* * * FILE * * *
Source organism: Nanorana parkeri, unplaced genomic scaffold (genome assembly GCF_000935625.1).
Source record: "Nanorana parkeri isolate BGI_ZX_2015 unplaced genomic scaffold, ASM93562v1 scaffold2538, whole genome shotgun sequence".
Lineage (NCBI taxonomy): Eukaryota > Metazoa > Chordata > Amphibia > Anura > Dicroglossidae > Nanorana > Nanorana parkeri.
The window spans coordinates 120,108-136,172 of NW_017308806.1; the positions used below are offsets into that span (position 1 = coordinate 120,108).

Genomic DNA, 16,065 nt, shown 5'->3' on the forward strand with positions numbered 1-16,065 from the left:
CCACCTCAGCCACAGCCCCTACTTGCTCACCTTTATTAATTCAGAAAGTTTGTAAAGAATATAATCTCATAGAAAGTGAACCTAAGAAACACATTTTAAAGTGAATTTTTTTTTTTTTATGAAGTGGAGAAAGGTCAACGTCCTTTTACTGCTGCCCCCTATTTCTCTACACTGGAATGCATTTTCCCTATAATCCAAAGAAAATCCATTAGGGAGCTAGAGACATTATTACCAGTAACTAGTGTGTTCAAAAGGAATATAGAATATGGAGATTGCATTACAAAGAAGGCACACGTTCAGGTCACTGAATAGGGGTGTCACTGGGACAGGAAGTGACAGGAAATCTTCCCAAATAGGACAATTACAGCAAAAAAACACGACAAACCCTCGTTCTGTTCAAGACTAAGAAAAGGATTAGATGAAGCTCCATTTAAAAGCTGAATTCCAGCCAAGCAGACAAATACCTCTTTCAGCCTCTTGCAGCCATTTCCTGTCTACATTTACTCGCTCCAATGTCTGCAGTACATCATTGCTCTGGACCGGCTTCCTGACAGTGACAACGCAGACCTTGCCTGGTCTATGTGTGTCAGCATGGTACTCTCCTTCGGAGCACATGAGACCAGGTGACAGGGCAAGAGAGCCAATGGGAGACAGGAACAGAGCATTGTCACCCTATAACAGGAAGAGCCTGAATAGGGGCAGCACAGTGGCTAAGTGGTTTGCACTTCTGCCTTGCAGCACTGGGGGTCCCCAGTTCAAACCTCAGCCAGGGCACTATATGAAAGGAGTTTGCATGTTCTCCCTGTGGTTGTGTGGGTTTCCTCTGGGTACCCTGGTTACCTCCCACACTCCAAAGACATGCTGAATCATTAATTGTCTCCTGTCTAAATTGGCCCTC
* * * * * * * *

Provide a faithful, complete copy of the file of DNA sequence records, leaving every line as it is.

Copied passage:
Source organism: Nanorana parkeri, unplaced genomic scaffold (genome assembly GCF_000935625.1).
Source record: "Nanorana parkeri isolate BGI_ZX_2015 unplaced genomic scaffold, ASM93562v1 scaffold2538, whole genome shotgun sequence".
Lineage (NCBI taxonomy): Eukaryota > Metazoa > Chordata > Amphibia > Anura > Dicroglossidae > Nanorana > Nanorana parkeri.
The window spans coordinates 120,108-136,172 of NW_017308806.1; the positions used below are offsets into that span (position 1 = coordinate 120,108).

Genomic DNA, 16,065 nt, shown 5'->3' on the forward strand with positions numbered 1-16,065 from the left:
CCACCTCAGCCACAGCCCCTACTTGCTCACCTTTATTAATTCAGAAAGTTTGTAAAGAATATAATCTCATAGAAAGTGAACCTAAGAAACACATTTTAAAGTGAATTTTTTTTTTTTTATGAAGTGGAGAAAGGTCAACGTCCTTTTACTGCTGCCCCCTATTTCTCTACACTGGAATGCATTTTCCCTATAATCCAAAGAAAATCCATTAGGGAGCTAGAGACATTATTACCAGTAACTAGTGTGTTCAAAAGGAATATAGAATATGGAGATTGCATTACAAAGAAGGCACACGTTCAGGTCACTGAATAGGGGTGTCACTGGGACAGGAAGTGACAGGAAATCTTCCCAAATAGGACAATTACAGCAAAAAAACACGACAAACCCTCGTTCTGTTCAAGACTAAGAAAAGGATTAGATGAAGCTCCATTTAAAAGCTGAATTCCAGCCAAGCAGACAAATACCTCTTTCAGCCTCTTGCAGCCATTTCCTGTCTACATTTACTCGCTCCAATGTCTGCAGTACATCATTGCTCTGGACCGGCTTCCTGACAGTGACAACGCAGACCTTGCCTGGTCTATGTGTGTCAGCATGGTACTCTCCTTCGGAGCACATGAGACCAGGTGACAGGGCAAGAGAGCCAATGGGAGACAGGAACAGAGCATTGTCACCCTATAACAGGAAGAGCCTGAATAGGGGCAGCACAGTGGCTAAGTGGTTTGCACTTCTGCCTTGCAGCACTGGGGGTCCCCAGTTCAAACCTCAGCCAGGGCACTATATGAAAGGAGTTTGCATGTTCTCCCTGTGGTTGTGTGGGTTTCCTCTGGGTACCCTGGTTACCTCCCACACTCCAAAGACATGCTGAATCATTAATTGTCTCCTGTCTAAATTGGCCCTC